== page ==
Microsystem Technology

A Powerful Tool for Biomolecular Studies
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M. Köhler
1012 g
244x174x40 mm

Springer Book Archives
1 Molecular building principles in nature.- 2 Robotic equipment and microsystem technology in biological research.- 3 Components and systems for microliquid handling.- 4 Nanotiterplates for screening and synthesis.- 5 Chip technology for micro-separation.- 6 Rapid multisample PCR in miniaturized ultrathin-walled microwell plates.- 7 Generation of large libraries.- 8 Generation and screening of solution-phase synthetic peptide combinatorial libraries.- 9 Using oligonucleotide probe arrays to access genetic diversity.- 10 Generation of libraries by print technologies.- 11 Synthesis and screening of bead-based libraries.- 12 Sensors for biomolecular studies.- 13 Fluorescence detection of single molecules applicable to small volume assays.- 14 Fluorescence correlation spectrometry (FCS): Measuring biological interactions in microstructures.- 15 Scanning force microscopy: A microstructured device for imaging, probing, and manipulation of biomolecules at the nanometer scale.- 16 DNA resequencing, mutation detection and gene expression analysis of oligonucleotide microchips.- 17 Miniaturized arrays for DNA analysis.- 18 Manipulation of particles, cells and liquid droplets by high frequency electric fields.- 19 Optical trapping and manipulation.- 20 Computer modeling of protein, nucleic acid, and drug structures.- 21 Optimizing structure and function relationship of nucleic acid molecules.- 22 Optimisation of molecular function.- 23 Appendix.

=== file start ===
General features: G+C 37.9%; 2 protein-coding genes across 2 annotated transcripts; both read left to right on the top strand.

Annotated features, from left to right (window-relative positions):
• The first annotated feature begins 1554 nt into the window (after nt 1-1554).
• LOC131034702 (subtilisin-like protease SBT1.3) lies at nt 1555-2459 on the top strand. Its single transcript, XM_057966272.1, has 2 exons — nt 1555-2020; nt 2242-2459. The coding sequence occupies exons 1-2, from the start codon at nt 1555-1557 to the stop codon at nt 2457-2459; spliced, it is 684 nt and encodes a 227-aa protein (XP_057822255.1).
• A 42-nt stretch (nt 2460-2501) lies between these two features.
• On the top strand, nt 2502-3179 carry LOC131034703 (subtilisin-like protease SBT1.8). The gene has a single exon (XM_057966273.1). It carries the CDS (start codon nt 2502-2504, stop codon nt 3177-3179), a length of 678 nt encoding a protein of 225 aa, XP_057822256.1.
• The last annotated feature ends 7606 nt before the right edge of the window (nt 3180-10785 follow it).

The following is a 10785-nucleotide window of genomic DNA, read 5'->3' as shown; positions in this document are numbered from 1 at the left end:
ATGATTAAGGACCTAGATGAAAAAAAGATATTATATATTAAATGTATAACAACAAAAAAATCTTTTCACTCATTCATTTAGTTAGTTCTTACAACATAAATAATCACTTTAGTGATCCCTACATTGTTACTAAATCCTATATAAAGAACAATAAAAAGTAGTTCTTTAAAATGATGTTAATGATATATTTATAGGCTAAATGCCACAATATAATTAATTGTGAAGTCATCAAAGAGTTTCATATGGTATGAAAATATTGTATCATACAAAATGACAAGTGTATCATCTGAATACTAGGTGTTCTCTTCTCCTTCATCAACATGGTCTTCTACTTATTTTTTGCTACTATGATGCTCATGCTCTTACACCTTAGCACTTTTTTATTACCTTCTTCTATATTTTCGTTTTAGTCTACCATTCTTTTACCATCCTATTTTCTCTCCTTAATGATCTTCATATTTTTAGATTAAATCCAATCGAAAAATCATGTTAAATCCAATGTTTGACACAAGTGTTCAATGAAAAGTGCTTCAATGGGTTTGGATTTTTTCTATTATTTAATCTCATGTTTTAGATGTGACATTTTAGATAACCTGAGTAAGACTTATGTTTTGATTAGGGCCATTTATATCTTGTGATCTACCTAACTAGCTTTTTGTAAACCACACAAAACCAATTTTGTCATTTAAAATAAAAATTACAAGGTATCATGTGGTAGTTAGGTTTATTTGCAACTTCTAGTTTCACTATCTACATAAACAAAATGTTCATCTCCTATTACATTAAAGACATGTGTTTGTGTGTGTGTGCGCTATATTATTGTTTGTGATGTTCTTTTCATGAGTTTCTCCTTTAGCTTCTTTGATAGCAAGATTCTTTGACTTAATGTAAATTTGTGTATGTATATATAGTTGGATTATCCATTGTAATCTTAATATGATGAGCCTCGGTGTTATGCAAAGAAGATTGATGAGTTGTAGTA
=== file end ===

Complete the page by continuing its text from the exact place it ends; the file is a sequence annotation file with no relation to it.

Biomolecular studies are the trial of Man to understand how Nature manages information at the molecular level. The understanding of molecular informa tion handling in nature is essential for the molecular optimization in chem istry, molecular biology, molecular pharmacology and therefore - as an ex ample - for the development of specifically acting drugs. The famous recent method of technical information management is digital electronics. Over the past few years, evidence has arisen that computerized and molecular information managements have many similar and overlapping aspects. For example, both technology and nature use digitized information and both use small structures for the efficient handling of information. Furthermore, they optimize their processes in order to gain a maximum of information with a minimum of invested energy. During the last two decades, novel experimental techniques in biomolec ular sciences have paved the way for artificial biomolecular optimization. In the same time interval, the progress of micro system technology has been extended from the field of digital electronics and sensing to micro liquid hand ling, and the field of chip-supported substance handling began. It appears that the "marriage" of physical micro technology and molecular processing will be consummated soon. The contact of both fields has been realized in for ex ample DNA chips. Such connections will also become relevant in additional fields in the near future. Biomolecular investigations are the first to profit from these fast growing scientific and technical connections between micro systems and molecular sciences.